|B. Kamomioya-jinja (Shimogamo-jinja)|
|The model of the Honden built in the nagare style all over Japan|
|Establishment: The history like of Kamowakeikazuchi-jinja, Restoration in 1629|
| It has long been known that Kamomioya-jinja was located in a spot of
the great historical siginificance: remains of the Jomon Period (ca.10,000B.C.-ca.300B.C.)
were excavated at the original site of the shrine complex.
As a guardian shrine during the establishment of the Heian-kyo, Kamomioya-jinja counted numerous worshippers among the artistocracy. It existed in its present from by the begining of the 11th century, and was ritually rebuilt at regular intervals thereafter. Most of the shrine buildings burned down during the Onin War (1467-77), together with the surrounding forest, Tadasu-no-Mori.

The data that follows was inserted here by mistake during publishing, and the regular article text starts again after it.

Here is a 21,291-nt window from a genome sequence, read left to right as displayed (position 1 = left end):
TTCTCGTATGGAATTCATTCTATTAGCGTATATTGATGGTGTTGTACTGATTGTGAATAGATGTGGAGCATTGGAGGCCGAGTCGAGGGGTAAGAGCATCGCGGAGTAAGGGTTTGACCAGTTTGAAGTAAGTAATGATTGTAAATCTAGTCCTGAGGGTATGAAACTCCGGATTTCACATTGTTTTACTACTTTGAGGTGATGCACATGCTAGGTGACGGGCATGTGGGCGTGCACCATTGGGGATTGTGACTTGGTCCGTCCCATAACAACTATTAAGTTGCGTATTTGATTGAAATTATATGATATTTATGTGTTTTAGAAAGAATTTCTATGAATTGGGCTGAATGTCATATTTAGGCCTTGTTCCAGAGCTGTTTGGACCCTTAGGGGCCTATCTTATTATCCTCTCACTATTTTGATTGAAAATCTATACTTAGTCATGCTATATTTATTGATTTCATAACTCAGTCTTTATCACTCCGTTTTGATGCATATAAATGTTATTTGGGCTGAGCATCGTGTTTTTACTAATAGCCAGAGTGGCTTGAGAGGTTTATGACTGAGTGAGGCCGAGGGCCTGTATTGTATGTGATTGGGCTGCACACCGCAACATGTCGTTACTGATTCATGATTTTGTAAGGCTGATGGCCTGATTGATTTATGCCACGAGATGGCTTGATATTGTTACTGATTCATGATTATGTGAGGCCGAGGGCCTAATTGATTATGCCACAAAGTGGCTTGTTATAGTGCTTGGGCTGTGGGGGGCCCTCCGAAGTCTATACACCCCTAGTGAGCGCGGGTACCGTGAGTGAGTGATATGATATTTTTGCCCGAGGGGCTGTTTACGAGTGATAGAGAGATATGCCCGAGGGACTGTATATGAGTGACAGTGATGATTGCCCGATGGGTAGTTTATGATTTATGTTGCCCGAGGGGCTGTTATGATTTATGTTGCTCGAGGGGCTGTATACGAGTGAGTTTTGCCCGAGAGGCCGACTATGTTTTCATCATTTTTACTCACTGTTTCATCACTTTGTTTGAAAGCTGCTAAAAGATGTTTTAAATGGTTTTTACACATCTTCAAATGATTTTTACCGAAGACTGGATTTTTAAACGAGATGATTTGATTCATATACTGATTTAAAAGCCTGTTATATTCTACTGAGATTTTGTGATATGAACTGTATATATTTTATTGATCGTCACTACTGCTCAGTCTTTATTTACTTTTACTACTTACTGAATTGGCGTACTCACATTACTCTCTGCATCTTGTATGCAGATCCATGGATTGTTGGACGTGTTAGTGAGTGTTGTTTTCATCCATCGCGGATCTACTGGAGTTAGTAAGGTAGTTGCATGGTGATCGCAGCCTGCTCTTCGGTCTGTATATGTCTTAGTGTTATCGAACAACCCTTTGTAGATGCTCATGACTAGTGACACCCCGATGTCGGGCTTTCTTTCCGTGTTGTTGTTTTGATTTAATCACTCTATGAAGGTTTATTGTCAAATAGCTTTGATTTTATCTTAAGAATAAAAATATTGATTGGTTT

In the reconstruction that took place in 1581, the entire shrine was restored to its Heian-Period condition. The Honden (main shrine building) has been rebuilt eight times since the begining of the Edo Period, and the present East Honden and West Honden dated from the last reconstruction in 1863. The Honden is built in the nagare (folwing) style, and retains the ancient from very clearly. Other extant shrine buildings, including the Noritoya (ritural prayer hall), rebuilt in 1629, reminds us of the Shinto shrines of that era.
Kamomioya-jinja hands down the traditions of various anicient arts, rites and festivals including the Aoi Matsuri. As for the shrine's grove, several novels including The Tale of Genji refer Tadasu-no-Mori as a place of natural beauty which have various aspects of seasons. It remains as an open space for local residents.
|Photo by Kamomioya-jinja|
Map of "Historic Monuments of Ancient Kyoto"
|Copyright-Preservation of Curtural Properties Section, City of Kyoto|